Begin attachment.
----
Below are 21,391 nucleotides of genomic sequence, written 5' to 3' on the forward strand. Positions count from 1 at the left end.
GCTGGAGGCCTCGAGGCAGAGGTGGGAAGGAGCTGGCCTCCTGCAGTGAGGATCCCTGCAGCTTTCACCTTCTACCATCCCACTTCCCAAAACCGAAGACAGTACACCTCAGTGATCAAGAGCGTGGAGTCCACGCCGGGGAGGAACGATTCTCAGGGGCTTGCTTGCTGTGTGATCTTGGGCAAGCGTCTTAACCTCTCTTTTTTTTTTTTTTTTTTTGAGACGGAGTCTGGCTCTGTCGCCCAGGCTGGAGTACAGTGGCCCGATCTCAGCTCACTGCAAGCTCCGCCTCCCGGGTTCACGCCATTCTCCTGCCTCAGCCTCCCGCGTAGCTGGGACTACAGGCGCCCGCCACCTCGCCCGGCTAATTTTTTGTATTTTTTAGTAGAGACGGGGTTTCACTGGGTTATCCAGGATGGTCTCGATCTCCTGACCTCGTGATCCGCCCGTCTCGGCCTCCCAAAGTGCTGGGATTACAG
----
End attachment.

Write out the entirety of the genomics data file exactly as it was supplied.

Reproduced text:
Below are 21,391 nucleotides of genomic sequence, written 5' to 3' on the forward strand. Positions count from 1 at the left end.
GCTGGAGGCCTCGAGGCAGAGGTGGGAAGGAGCTGGCCTCCTGCAGTGAGGATCCCTGCAGCTTTCACCTTCTACCATCCCACTTCCCAAAACCGAAGACAGTACACCTCAGTGATCAAGAGCGTGGAGTCCACGCCGGGGAGGAACGATTCTCAGGGGCTTGCTTGCTGTGTGATCTTGGGCAAGCGTCTTAACCTCTCTTTTTTTTTTTTTTTTTTTGAGACGGAGTCTGGCTCTGTCGCCCAGGCTGGAGTACAGTGGCCCGATCTCAGCTCACTGCAAGCTCCGCCTCCCGGGTTCACGCCATTCTCCTGCCTCAGCCTCCCGCGTAGCTGGGACTACAGGCGCCCGCCACCTCGCCCGGCTAATTTTTTGTATTTTTTAGTAGAGACGGGGTTTCACTGGGTTATCCAGGATGGTCTCGATCTCCTGACCTCGTGATCCGCCCGTCTCGGCCTCCCAAAGTGCTGGGATTACAG